The Governor’s Grid Gambit
Texas utility regulators are hawking a convoluted and costly policy for grid reliability—despite strong resistance from energy experts and even big business.
A version of this story ran in the March / April 2023 issue.
It’s now been two years since Winter Storm Uri sank Texas into a deep freeze and brought the state’s electric grid to the brink of total collapse. Upon signing into law a series of legislative changes at the end of the 2021 session, GOP Governor Greg Abbott infamously declared mission accomplished on Texas’ response to the energy disaster. “Bottom line is that everything that needed to be done was done to fix the power grid in Texas,” he said. That line hung over his head like a political anvil as the state’s grid operator ERCOT has faced repeated close calls in the face of subsequent extreme weather, struggling to meet record-level electricity demands.
Meanwhile, the newly revamped Public Utility Commission (PUC) was—at the Lege’s behest—crafting a drastic overhaul of the state’s electricity market to ensure that the grid could reliably meet the increasing demands of a rapidly growing population. The focus of this redesign has largely been centered on the supply side of the equation—how to incentivize generators to build new natural gas power plants—while sidelining questions about how to lower consumer demand. This months-long process—led by Abbott-appointed PUC Chairman Peter Lake—came to a close in January when the Commission unanimously approved a contentious, convoluted, complicated thingamajig called the “Performance Credit Mechanism.” Only slightly less jargon-y in acronym form, the PCM would effectively deliver lucrative credits to power generators—such as energy giants Vistra and NRG—that are able to provide energy during certain high-demand periods. Electricity retailers—the utilities you pay your bills to—would pay for those credits and, naturally, pass the cost on to everyday consumers.
That policy proposal, which has never been used in the United States, received staunch resistance from the start. The PUC’s own energy consultant recommended against the policy because it “entails significant risk because of its novelty,” as did ERCOT’s independent monitor. All members of the Texas Senate business and commerce committee that oversees grid issues sent a letter to the PUC telling it to put its policymaking process on pause. Big business groups like Texas Manufacturers and the Oil & Gas Association came out against it on the grounds that it would increase their energy bill, as did consumer advocacy groups. The policy is estimated to cost at least $400 million a year to electricity customers while many experts question whether it will actually do anything to prompt new power plants.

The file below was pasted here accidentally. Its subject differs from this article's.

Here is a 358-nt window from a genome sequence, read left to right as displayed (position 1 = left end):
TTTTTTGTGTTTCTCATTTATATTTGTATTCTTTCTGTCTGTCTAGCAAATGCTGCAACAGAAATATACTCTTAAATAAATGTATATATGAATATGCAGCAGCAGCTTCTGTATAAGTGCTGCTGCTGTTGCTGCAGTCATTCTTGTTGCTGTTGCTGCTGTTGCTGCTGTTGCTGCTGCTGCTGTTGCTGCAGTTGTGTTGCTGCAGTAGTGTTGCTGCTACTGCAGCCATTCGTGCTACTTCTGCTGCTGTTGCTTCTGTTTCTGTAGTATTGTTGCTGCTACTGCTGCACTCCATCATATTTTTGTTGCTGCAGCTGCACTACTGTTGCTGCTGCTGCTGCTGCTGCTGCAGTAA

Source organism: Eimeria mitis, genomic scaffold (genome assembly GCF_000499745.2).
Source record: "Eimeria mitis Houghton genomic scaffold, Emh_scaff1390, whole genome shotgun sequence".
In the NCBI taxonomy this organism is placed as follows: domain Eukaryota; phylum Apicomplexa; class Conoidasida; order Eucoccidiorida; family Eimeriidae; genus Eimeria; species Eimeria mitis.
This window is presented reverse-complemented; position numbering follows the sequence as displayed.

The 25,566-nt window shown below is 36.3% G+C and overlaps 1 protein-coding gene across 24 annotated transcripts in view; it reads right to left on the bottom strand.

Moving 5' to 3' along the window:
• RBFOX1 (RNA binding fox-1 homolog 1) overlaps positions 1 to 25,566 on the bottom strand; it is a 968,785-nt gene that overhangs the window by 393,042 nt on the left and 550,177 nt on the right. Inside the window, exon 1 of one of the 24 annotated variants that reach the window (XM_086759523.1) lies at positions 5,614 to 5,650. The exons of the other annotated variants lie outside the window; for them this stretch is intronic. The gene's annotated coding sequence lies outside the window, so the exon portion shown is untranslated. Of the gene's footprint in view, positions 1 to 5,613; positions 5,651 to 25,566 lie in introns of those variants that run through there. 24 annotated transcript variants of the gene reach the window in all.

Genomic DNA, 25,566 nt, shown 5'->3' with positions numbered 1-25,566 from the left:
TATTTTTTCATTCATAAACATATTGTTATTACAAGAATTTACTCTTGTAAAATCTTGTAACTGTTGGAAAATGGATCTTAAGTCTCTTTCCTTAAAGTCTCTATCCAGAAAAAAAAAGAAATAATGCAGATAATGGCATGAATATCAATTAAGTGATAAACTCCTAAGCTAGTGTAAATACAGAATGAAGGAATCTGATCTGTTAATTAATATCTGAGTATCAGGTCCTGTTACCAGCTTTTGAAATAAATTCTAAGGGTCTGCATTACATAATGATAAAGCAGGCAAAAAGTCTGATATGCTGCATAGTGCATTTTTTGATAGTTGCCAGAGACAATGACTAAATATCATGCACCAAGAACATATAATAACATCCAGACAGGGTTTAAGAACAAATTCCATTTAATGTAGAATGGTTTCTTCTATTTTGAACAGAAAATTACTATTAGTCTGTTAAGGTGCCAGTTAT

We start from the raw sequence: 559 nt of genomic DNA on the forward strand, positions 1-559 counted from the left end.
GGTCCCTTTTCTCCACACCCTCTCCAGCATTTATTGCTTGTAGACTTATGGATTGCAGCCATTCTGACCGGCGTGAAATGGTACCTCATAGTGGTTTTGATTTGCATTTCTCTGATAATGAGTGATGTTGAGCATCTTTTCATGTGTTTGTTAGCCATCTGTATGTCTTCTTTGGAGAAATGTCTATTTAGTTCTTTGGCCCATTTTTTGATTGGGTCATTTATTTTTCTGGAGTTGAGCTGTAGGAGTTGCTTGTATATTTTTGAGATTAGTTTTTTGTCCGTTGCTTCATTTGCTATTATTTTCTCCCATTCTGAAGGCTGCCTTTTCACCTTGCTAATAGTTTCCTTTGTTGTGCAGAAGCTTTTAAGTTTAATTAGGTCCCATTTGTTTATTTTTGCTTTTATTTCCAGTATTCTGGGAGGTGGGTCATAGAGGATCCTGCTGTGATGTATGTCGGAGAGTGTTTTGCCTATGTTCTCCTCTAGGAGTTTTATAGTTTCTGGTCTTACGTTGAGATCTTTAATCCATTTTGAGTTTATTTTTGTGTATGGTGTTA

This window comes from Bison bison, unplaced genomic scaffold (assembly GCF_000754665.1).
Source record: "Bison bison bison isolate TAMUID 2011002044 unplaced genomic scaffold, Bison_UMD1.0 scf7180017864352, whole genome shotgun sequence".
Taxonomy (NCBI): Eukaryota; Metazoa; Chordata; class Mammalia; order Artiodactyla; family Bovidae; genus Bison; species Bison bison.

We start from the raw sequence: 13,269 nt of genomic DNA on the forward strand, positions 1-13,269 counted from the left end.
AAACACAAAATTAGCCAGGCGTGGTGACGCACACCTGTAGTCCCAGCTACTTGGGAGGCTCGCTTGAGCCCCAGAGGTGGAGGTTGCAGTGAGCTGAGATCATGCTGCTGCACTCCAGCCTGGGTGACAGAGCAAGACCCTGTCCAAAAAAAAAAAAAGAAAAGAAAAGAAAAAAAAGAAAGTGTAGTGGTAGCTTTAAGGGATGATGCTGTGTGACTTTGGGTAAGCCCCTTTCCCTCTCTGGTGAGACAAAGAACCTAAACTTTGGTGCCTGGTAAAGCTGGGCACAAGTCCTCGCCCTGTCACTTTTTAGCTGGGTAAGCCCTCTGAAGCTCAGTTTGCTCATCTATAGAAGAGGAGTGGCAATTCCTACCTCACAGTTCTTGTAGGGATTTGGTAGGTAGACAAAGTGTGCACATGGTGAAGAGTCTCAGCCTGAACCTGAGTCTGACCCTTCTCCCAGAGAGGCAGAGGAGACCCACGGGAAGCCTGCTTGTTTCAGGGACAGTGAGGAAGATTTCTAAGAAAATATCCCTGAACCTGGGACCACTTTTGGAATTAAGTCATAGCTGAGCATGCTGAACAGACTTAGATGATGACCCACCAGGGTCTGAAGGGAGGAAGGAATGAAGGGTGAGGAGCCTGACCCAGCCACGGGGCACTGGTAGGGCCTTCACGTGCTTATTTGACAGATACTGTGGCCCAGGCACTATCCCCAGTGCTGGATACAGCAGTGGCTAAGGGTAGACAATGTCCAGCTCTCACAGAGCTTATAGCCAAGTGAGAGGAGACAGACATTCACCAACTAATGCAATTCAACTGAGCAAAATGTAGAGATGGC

Texas energy expert Doug Lewin has said the provision merely hands a “blank check” to existing power generators, leaving customers to once again foot the bill. Beyond that, this redesign will likely exacerbate already growing market dominance by a handful of energy giants (again, think Vistra and NRG) while further gutting consumer choice—the supposed crown jewel of Texas’ unusually deregulated market.
Apart from Abbott and the Commission, the key booster of the PCM is Texas Competitive Power Advocates, a lobby group composed of the largest power plant operators in the state. The group helped revive the political life of the PUC’s redesign when its leader pledged in testimony before the Legislature that, if the PCM were implemented, 4,500 megawatts of new power generation would come online. The governor himself cited that industry pledge when he put his full weight behind the PUC’s model. But the Utility Commission’s vote is only the beginning of a long fight over grid policy, since the agency has now referred the matter to the famously erudite minds of the Texas Legislature.
Within hours of the PUC’s decision, GOP state Senator Charles Schwertner—who authored key grid legislation in 2021 and chairs the business and commerce committee—blasted the move. He said the PUC “chose to ignore the clear direction of the Legislature [by] voting to replace the state’s competitive energy market with a costly and complex proposal that is unlikely to deliver the dispatchable generation resources that Texas needs.”
Schwertner and his committee will likely serve as the tip of the spear in Republican Lieutenant Governor Dan Patrick’s ongoing policy fights over grid reform—which first began in 2021 with a spat between Abbott appointees and the state House over repricing schemes. Patrick has made increasingly loud noises about wanting more significant policies guaranteeing new natural gas power plants beyond what the PUC has come up with. And Schwertner has effectively said such measures are in the works, saying his committee “will hold hearings and consider whatever legislation is necessary to correct this error and fulfill our obligation to the people of Texas.” (The senator spent the committee’s first hearing in Travis County jail after he was arrested for drunk driving overnight.)
One overlying factor in this policy battle is energy market ideology. Winter Storm Uri in 2021 exposed the deep flaws of the once-vaunted Texas model of a deregulated “energy-only” grid that pays generators solely for power produced, which means operating on a razor’s edge without reserves. With its new proposal, the PUC would effectively create a version of a “capacity market,” where consumers pay a certain amount to keep energy generators on reserve in case of emergency. This adds cost but helps ensure reliability. Rather than simply mimic California—quelle horreur—the PUC aims to build an untested and uncertain road to a similar end, but it’ll have to pause long enough for our fearless leaders to come swinging their own political sledgehammers. Viva the Lege.